This post and a two minute video at the bottom will cover a factory issued technical service bulletin that was brought to my attention when I went to the Cadillac dealer to pick up an oil filter for an 09 Cadillac SRX with a 3.6 L V-6. The parts counter person pointed over to the wall where he had hung a notification for dealer employees to remind them about the bulletin.
I asked for a copy or at least a catalog number of the notification from the factory so I could write about it. The Parts manager stated he couldn’t do that, but he did say I could take the notification off-the-wall as everybody in the dealership had already seen it and were ignoring it at this point.
When to Change Oil on a Cadillac
I probably don’t drive my SRX like most people drive their cars. On average I’m good for about 8 to 10,000 miles a year. Consulting my owner’s manual on when to change the oil basically leads me to follow the recommendation of the oil life monitoring system. This maintenance notification feature was part of a Cadillac recall a few years back.
Basically it reports a percentage number on the driver information center of the life remaining in the currently installed engine oil. The determination is based on engine revolutions and temperature and not related to mileage. If I followed this recommendation I would be changing my oil about once a year. Since I’m from the old-school this just seems too long and I opt to change it about every 6 to 8 months.
Oil Change Parts
Anybody familiar with the 3.6 L GM engine is also aware that mobile one full synthetic is the factory recommended lubricant of choice. You can buy a 5 quart jug for about $25-$30. Unfortunately the engine holds 6 quarts, so you have to buy an additional bottle of 5W-30 mobile one full synthetic oil at an additional cost of about eight dollars. On many of the Cadillac models the oil filter is a paper cartridge type and this is not readily available at most part stores or Wal-Mart’s.
This is okay with me because I prefer to purchase the Delco style paper element that matches what was installed from the factory. When I did my first oil change on this automobile I asked the parts manager why the O-ring seal didn’t come with the new filter. He stated the O-ring is reusable and it was not necessary to replace it. Which brings us to the bulletin that was issued by the General?
Cadillac Technical Service Bulletin
Well the parts manager was right; the O-ring seal on the cap side of the oil filter housing is reusable. General Motors has determined it is only reusable to a certain point. They even went as far as to assign a specific mileage of exactly when the seal is to be replaced. This magical number is 50,000 miles. If I sound a little sarcastic, then I didn’t do a good job of hiding my feelings. I truly believe that the seal should be replaced on every oil change.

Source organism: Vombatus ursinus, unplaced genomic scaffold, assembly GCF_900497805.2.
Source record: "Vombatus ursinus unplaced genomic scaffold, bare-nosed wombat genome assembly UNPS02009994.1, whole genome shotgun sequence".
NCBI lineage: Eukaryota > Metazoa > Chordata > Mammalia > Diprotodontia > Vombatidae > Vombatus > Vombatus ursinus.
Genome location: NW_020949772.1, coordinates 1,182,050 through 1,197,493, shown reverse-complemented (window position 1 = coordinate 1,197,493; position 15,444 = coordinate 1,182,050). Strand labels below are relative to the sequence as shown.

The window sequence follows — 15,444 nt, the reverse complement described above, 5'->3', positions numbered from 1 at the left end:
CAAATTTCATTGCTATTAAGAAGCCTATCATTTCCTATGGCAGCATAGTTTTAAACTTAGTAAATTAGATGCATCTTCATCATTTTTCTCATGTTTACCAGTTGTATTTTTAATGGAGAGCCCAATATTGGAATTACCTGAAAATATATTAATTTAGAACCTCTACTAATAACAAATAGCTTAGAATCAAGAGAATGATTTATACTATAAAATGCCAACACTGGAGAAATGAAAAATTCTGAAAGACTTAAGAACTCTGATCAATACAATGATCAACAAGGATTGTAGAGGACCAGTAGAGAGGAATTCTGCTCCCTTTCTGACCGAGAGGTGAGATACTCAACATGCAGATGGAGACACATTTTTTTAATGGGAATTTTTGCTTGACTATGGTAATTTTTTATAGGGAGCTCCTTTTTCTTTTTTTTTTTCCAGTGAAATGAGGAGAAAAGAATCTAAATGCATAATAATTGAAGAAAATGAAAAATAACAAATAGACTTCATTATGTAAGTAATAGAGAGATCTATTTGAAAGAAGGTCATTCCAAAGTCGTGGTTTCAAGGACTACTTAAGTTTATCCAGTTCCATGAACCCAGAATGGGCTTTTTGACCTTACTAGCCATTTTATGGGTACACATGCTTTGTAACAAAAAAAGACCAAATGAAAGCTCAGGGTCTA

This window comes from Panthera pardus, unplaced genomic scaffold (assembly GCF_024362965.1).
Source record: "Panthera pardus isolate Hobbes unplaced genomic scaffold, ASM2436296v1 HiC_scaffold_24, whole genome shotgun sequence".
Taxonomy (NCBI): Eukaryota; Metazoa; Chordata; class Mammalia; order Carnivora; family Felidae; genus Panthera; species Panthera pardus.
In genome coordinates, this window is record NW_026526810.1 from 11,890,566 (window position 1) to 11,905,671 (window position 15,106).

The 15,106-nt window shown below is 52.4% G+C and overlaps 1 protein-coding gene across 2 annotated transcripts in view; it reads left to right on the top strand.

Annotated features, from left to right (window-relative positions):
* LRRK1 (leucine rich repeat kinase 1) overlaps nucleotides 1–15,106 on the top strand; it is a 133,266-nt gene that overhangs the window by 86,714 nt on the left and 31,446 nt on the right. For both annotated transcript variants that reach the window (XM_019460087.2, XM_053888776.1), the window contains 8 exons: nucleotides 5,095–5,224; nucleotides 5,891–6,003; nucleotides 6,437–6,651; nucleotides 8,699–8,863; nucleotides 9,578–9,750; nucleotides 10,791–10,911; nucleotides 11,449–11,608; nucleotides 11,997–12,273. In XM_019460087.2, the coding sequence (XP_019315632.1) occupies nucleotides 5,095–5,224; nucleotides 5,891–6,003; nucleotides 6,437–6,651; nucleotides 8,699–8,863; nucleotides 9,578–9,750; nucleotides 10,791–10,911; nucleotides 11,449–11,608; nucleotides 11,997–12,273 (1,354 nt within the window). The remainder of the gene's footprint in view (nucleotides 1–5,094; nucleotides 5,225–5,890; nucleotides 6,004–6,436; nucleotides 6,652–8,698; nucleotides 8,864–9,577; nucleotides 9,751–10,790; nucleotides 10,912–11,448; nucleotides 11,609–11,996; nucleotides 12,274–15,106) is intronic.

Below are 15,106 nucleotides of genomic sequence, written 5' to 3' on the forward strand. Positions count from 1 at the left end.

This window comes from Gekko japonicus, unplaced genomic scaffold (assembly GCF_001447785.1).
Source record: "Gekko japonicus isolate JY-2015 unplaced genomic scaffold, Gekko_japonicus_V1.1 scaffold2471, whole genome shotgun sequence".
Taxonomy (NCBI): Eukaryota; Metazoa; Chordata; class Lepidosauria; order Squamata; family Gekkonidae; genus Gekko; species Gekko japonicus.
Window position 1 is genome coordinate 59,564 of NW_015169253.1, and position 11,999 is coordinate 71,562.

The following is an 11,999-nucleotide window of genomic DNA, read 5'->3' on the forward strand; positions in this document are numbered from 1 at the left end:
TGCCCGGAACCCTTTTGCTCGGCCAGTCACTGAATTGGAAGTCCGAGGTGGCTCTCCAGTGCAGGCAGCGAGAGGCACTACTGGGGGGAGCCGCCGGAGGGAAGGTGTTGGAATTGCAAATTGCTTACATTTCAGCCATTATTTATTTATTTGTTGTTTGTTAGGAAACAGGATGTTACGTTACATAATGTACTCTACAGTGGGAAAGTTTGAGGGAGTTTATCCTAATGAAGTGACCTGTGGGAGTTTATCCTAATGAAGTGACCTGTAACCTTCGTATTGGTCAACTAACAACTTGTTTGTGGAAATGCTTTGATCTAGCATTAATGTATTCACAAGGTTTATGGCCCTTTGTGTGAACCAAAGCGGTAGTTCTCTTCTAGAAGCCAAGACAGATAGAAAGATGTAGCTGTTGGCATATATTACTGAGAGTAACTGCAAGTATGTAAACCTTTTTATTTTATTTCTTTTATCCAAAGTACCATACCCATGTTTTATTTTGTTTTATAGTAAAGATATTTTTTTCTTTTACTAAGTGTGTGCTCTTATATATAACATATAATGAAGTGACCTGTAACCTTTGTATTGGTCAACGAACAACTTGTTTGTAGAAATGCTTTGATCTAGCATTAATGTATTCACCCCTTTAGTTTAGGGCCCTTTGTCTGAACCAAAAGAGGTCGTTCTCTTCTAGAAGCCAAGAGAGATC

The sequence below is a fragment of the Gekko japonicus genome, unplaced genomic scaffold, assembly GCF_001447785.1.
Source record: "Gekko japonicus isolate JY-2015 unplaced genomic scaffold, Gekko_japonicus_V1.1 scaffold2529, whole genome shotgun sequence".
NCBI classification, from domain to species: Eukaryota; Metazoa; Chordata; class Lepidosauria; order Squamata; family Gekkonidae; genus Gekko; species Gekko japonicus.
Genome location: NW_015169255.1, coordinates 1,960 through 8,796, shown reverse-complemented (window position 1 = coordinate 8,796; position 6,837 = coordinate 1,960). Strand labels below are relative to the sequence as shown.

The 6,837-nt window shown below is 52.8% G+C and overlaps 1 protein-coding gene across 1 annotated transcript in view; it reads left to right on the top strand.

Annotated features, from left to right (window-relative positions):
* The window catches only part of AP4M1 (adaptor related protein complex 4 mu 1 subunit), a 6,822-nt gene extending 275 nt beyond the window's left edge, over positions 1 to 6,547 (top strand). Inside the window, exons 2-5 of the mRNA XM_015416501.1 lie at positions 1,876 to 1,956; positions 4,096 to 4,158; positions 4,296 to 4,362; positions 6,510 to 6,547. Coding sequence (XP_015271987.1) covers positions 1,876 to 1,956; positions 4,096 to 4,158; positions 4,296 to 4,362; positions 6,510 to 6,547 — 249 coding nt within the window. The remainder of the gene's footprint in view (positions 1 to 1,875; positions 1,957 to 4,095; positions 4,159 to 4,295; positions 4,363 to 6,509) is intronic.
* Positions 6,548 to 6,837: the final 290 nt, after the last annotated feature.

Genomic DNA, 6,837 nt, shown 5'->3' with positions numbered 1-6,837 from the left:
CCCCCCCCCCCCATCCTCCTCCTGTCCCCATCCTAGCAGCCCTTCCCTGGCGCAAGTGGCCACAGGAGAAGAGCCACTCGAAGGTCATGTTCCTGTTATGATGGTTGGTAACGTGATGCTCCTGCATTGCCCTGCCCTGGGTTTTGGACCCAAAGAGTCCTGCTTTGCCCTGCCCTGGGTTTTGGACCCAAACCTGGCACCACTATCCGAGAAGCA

I would practice this myself but the seal is an additional seven dollars which is pretty high for what it is. If you buy an oil filter for a diesel engine that commonly uses a cartridge type oil filter they always come with the O-ring in the oil filter box. This applies to any German cars, Ford and Cummings diesels as well. Why GM is separating this O-ring seal and placing it in a separate plastic bag, marking it with a part number, shipping it separately and making us pay seven dollars for a thin piece of rubber, I have no idea.
Rant about GM Oil Filters
Some would say they’re just trying to make extra money by issuing a bulletin that forces us to pay seven dollars for a part that must cost eleven cents to make. I don’t think this is the case, because they are taking the time to package each individual seal separately and ship it separated from the oil filter, which probably brings their expenses up to a few dollars per seal. If they were in it for the money they would ship a bag of 100 to the dealership to maximize profit.
I don’t think that GM realizes what they’re doing here. I don’t think they’re in it to make extra money. Somebody in the position of power must know how other car companies handle the same exact situation. Specifically automobiles with cartridge type oil filters ship with the O-ring in the box. General Motors is never been good at choosing an oil filter method and sticking with it. They have swayed back and forth from spin on type filters to cartridge filters throughout the entire length of their existence.
When they decide to use a cartridge they also have a hard time deciding where to put it. Back in the mid-80s they used a cartridge oil filter on the 2.5 L iron Duke four-cylinder engine found in millions of cars. The part was installed in the oil pan for a couple of years and saying this was an utter debacle would be kind and generous. Personally I don’t know if a spin on filter is better than a cartridge one, but I do know that General Motors should pick a method and stick with it for the long haul. When a cartridge is selected they should not hesitate including the sealing O-ring in the same box as the filter, like every other car company that uses this method of filtration. I expect more from Cadillac especially.